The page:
(3.) If Christ in his sermon (Matt. 5), would teach that the moral law belongs to us Christians, in so much as he vindicates it from the false glosses of the scribes and Pharisees; then he meant to hold forth the judicial law concerning moral trespasses as belonging unto us also; for he vindicates and interprets the judicial law, as well as the moral (Matt. 5:38), An eye for an eye, etc.[1] 

[1] George Gillespie, Wholesome Severity Reconciled with Christian Liberty (Naphtali Press, 1997). Retrieved March 26, 2015 from

Westminster Confession of Faith (1647), One of the Most Influential Confessions of all Time

Historically, judicial laws of general equity, or common equity, were understood as those judicial laws related to the moral law (e.g., punishments for violations of the moral law). (For more on this, click here.) These laws bind all men, in contrast to judicial laws of particular equity relevant for Jews only (e.g., family plots, location of cities of refuge). 

With this in mind, Chapter 19.4 of the Confession reads:
To them [the people of Israel] also, as a body politic, He gave sundry judicial laws, which expired together with the State of that people; not obliging under any now, further than the general equity thereof may require.
The Confession provides Matthew 5:17 as a prooftext to justify judicial laws of general equity.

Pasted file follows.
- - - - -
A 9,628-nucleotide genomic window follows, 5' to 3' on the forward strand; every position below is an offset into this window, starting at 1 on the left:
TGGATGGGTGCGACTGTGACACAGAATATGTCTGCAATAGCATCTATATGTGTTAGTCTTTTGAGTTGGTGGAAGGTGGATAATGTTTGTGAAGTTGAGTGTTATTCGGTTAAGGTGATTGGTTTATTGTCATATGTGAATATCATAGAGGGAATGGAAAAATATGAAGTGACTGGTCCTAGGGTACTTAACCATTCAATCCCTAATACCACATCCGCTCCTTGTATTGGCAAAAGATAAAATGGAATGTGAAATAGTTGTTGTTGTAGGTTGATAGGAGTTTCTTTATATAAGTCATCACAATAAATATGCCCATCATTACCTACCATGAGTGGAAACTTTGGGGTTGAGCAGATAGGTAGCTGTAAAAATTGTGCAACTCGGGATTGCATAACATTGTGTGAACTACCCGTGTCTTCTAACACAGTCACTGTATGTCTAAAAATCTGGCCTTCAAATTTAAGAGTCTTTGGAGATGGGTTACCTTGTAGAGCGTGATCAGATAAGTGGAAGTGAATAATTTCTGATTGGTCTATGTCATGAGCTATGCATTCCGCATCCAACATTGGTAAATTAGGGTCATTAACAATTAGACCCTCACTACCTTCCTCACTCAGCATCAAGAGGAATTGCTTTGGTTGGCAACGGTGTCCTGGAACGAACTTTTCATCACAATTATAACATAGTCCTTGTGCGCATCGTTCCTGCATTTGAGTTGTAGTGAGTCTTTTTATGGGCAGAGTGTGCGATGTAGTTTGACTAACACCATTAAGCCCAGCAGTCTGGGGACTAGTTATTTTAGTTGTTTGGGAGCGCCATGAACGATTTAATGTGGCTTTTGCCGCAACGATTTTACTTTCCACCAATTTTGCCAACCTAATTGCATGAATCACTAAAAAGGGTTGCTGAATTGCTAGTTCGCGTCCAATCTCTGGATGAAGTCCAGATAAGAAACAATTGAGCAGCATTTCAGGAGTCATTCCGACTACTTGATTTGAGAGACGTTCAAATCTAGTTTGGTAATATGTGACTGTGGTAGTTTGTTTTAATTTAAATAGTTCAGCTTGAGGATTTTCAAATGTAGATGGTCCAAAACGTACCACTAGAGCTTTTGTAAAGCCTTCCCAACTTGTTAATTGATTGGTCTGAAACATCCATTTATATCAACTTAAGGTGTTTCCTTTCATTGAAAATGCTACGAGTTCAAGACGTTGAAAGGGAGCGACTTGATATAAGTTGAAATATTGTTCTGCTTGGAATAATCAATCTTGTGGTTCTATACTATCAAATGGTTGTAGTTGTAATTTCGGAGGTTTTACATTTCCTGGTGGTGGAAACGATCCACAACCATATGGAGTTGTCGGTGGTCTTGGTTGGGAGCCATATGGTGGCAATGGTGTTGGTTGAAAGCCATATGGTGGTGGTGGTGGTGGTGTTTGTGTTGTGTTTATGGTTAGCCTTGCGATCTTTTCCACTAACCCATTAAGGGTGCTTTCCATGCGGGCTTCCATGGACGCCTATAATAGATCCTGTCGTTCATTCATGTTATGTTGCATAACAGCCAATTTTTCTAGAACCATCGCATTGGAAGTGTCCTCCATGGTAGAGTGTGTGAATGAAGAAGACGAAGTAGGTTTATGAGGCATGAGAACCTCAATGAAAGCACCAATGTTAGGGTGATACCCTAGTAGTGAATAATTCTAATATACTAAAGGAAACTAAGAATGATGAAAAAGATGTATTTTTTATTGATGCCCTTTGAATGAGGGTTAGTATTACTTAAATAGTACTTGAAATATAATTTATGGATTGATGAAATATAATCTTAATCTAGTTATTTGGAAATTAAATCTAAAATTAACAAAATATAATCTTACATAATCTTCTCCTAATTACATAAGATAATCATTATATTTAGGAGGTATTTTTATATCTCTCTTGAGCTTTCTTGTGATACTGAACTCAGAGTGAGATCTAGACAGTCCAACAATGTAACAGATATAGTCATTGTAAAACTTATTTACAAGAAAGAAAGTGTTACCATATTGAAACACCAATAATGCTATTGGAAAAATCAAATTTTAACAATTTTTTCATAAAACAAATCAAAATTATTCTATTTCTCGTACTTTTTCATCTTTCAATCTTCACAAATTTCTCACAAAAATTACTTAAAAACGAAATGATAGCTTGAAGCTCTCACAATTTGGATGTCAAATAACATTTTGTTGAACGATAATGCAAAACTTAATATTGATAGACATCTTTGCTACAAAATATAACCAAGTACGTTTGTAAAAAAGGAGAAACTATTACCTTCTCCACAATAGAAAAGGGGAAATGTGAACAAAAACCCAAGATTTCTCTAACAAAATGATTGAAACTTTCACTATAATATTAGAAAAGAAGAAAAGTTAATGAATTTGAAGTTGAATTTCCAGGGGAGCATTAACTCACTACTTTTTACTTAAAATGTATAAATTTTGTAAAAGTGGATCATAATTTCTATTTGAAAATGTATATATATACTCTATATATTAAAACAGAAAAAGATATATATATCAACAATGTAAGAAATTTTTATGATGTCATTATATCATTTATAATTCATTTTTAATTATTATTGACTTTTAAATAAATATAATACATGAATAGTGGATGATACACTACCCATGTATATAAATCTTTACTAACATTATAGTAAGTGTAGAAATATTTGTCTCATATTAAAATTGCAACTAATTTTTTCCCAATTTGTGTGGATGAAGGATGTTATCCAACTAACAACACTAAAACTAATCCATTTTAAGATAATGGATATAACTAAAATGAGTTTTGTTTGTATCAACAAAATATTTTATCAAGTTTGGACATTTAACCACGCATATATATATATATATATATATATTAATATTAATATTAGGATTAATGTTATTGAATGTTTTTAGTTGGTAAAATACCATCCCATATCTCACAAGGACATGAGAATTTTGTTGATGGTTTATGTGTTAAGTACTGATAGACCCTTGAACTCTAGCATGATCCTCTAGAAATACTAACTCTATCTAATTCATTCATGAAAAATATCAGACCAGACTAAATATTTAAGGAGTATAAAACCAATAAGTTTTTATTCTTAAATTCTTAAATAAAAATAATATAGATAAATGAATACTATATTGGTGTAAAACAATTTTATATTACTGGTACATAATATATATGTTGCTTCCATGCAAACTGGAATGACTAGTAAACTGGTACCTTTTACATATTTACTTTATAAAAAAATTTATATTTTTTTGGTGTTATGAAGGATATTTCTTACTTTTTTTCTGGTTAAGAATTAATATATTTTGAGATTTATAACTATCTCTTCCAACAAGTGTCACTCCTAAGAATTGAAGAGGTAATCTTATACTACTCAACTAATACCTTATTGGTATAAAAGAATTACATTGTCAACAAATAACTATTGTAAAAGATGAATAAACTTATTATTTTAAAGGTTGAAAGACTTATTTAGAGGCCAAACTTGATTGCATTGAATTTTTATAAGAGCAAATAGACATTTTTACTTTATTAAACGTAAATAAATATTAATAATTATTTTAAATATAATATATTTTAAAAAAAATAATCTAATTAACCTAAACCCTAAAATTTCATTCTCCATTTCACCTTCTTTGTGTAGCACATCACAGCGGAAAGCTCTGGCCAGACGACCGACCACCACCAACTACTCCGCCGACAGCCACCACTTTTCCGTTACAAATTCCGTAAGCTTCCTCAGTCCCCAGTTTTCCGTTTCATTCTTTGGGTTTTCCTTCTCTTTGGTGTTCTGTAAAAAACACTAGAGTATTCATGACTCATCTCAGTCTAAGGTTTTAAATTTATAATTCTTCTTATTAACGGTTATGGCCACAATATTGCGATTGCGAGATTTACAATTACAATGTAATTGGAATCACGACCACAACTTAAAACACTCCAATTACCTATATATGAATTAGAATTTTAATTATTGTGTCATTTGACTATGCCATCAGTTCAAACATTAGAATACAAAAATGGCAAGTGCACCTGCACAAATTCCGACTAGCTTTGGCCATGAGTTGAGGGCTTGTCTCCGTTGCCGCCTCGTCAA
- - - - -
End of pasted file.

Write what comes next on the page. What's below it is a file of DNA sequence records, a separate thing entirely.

And so, as far as the confession is concerned, judicial laws of general equity are mandatory for all nations. Note the words "obliging" and "require" in the statement, "not obliging under any now, further than the general equity thereof may require." This squares with Matthew 5:17, which teaches that the law is mandatory to all men: "Do not think that I have come to abolish the Law or the Prophets; I have not come to abolish them but to fulfill them."

The Matthew 5:17 prooftext in 19.4 is coupled with Matthew 5:38; apparently the Confession understands it in the same way as Thomas Edwards [quoted earlier]: that Christ "frees it from the false gloss and interpretation of the Pharisees, in which he teaches the Judicial Laws of Moses understood in their right sense are to be observed in the New Testament.") (See also our previous quotes by Johannes Piscator, as well as Westminster divine George Gillespie, on this text.)